Numbers Are Up, but Many Staffs Lack Diversity: Forty-Four Percent of Newspapers Report They Have No Minorities in Any Part of the Newsroom. (Diversity or Opinion)
Prince, Richard, The Masthead
Ten years ago, Lee Salem, then editorial director of Universal Press Syndicate, told the National Association of Black Journalists how hard it was to place black columnists without "credentials" or a "public image" in syndication.
"One of the problems we run into is that many op-ed page editors tend to put people and ideas they represent into boxes," Salem said in the NABJ Journal story headlined, "Papers Pass Up Black Columnists."
In 2002, says Salem, now the syndicate's executive vice president and editor, "I wish I could say that we're improving, but I can't. There's less space for op-ed writers, as more pages are going toward locals--the professor at a junior college who spent three weeks in Iraq and now is an expert on the Mideast. And they want distinct categories: 'I have a conservative, I don't need another: 'I have an African American, I don't need another.'"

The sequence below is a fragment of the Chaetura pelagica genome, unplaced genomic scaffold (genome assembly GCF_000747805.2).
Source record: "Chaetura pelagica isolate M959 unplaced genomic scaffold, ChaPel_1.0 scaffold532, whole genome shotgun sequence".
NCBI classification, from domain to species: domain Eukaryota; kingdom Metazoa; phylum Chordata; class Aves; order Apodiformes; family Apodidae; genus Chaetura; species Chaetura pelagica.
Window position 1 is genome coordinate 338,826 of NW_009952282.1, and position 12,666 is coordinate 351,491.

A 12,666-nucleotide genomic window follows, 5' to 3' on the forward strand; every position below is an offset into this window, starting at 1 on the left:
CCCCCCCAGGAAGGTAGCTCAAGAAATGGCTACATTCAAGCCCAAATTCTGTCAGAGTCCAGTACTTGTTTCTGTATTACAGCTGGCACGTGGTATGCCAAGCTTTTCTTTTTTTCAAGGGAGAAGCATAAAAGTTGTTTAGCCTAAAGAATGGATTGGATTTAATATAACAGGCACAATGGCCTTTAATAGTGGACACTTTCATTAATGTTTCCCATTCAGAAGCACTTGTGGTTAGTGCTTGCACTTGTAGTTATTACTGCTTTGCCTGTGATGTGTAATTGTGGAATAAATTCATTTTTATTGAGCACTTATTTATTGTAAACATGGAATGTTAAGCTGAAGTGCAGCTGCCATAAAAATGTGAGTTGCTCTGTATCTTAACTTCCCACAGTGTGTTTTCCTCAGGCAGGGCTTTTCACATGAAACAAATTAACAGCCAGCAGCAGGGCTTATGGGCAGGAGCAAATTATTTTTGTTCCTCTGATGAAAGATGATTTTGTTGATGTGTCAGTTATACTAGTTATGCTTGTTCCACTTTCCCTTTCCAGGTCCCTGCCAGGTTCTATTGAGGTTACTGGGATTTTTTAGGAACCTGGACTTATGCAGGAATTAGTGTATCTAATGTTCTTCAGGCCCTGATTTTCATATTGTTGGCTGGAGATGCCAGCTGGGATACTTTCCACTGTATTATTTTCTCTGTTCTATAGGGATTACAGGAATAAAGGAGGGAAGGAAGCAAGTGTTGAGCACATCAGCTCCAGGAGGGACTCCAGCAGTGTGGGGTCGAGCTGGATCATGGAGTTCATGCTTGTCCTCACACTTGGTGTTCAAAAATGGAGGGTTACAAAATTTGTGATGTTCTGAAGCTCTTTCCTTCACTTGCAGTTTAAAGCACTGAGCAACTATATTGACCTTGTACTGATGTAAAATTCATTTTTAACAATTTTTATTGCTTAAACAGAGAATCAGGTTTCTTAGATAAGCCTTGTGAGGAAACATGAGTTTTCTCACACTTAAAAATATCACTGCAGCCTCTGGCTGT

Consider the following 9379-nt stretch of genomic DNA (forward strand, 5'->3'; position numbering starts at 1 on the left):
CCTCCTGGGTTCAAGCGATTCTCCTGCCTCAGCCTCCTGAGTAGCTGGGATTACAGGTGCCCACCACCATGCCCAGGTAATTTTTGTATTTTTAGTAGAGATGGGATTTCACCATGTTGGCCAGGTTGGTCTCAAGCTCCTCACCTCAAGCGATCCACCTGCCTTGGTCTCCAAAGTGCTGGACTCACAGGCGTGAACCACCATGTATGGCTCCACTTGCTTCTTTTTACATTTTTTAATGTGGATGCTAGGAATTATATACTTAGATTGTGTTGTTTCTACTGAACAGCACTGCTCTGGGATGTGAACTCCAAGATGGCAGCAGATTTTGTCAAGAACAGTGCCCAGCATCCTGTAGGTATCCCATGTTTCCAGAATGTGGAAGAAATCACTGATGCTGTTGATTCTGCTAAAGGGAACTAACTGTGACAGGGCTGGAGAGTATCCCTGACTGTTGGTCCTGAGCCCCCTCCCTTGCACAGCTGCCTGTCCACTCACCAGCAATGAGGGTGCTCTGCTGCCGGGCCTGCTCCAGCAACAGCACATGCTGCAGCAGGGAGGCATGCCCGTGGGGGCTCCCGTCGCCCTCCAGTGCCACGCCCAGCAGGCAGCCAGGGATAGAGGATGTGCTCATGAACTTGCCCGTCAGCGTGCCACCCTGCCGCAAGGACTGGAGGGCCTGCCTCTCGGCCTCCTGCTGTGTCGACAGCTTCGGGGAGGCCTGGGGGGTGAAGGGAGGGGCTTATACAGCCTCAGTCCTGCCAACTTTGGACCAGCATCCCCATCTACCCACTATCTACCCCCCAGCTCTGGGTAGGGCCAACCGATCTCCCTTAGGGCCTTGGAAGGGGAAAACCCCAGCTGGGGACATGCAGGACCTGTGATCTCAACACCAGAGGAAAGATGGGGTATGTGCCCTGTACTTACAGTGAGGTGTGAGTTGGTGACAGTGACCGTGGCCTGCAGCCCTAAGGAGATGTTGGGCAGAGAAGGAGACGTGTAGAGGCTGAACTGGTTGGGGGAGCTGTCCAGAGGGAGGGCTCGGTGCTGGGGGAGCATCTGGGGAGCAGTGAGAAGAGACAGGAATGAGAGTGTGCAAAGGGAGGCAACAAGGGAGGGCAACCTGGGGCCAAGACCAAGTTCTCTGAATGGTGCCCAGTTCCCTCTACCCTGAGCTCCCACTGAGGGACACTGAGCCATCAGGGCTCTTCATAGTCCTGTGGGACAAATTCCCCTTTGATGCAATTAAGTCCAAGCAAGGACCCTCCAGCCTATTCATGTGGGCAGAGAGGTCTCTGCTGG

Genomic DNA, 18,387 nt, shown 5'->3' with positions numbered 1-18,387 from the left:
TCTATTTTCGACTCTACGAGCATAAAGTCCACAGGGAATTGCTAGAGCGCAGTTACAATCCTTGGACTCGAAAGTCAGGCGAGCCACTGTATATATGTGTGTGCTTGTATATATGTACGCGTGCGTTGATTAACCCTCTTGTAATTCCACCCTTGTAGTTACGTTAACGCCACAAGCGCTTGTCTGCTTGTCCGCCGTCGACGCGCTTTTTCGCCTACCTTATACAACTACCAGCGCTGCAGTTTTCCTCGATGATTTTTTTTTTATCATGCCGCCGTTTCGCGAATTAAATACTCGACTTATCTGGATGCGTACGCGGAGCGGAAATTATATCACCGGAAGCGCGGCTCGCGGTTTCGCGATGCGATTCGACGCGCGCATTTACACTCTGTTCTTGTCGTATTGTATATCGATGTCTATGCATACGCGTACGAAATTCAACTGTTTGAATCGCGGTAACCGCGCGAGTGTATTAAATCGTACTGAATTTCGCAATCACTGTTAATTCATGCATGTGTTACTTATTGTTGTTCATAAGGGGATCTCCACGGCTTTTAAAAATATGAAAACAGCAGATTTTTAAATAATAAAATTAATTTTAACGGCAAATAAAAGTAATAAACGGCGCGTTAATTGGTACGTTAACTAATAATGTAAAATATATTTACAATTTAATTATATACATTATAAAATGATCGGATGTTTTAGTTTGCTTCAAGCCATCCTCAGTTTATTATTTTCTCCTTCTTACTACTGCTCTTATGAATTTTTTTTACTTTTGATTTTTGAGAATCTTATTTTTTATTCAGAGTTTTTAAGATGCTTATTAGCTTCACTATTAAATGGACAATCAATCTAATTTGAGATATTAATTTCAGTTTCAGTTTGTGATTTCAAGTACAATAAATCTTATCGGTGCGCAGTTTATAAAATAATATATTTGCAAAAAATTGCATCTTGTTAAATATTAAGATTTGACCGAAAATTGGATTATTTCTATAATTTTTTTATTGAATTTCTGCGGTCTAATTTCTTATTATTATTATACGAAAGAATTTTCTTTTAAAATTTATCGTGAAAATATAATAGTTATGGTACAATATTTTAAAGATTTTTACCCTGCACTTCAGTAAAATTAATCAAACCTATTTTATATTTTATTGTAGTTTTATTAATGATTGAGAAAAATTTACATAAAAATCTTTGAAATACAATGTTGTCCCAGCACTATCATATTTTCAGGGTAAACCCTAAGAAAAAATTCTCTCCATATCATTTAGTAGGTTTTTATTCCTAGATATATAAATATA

No one knows exactly how many people of color are working …
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Publication information: Article title: Numbers Are Up, but Many Staffs Lack Diversity: Forty-Four Percent of Newspapers Report They Have No Minorities in Any Part of the Newsroom. (Diversity or Opinion). Contributors: Prince, Richard - Author. Magazine title: The Masthead. Volume: 54. Issue: 4 Publication date: Winter 2002. Page number: 5+. © 1999 National Conference of Editorial Writers. COPYRIGHT 2002 Gale Group.
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